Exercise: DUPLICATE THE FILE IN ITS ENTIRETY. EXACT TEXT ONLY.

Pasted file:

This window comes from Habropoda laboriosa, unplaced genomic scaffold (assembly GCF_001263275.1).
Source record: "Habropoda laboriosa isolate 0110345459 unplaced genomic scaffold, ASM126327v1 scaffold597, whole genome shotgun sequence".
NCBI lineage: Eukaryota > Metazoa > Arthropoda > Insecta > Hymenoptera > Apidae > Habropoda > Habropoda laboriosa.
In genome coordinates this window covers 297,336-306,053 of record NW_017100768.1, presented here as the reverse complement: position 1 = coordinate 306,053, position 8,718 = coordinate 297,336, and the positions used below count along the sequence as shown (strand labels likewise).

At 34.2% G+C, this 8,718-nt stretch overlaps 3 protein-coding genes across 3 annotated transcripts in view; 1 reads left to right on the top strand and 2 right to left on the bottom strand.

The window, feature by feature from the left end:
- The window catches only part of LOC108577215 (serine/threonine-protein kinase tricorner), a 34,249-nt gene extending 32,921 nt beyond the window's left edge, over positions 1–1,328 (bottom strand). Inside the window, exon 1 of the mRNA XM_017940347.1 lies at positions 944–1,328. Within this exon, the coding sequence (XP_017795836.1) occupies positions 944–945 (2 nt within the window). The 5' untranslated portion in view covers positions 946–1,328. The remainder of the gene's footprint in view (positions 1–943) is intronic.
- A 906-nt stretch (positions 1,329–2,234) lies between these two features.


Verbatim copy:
This window comes from Habropoda laboriosa, unplaced genomic scaffold (assembly GCF_001263275.1).
Source record: "Habropoda laboriosa isolate 0110345459 unplaced genomic scaffold, ASM126327v1 scaffold597, whole genome shotgun sequence".
NCBI lineage: Eukaryota > Metazoa > Arthropoda > Insecta > Hymenoptera > Apidae > Habropoda > Habropoda laboriosa.
In genome coordinates this window covers 297,336-306,053 of record NW_017100768.1, presented here as the reverse complement: position 1 = coordinate 306,053, position 8,718 = coordinate 297,336, and the positions used below count along the sequence as shown (strand labels likewise).

At 34.2% G+C, this 8,718-nt stretch overlaps 3 protein-coding genes across 3 annotated transcripts in view; 1 reads left to right on the top strand and 2 right to left on the bottom strand.

The window, feature by feature from the left end:
- The window catches only part of LOC108577215 (serine/threonine-protein kinase tricorner), a 34,249-nt gene extending 32,921 nt beyond the window's left edge, over positions 1–1,328 (bottom strand). Inside the window, exon 1 of the mRNA XM_017940347.1 lies at positions 944–1,328. Within this exon, the coding sequence (XP_017795836.1) occupies positions 944–945 (2 nt within the window). The 5' untranslated portion in view covers positions 946–1,328. The remainder of the gene's footprint in view (positions 1–943) is intronic.
- A 906-nt stretch (positions 1,329–2,234) lies between these two features.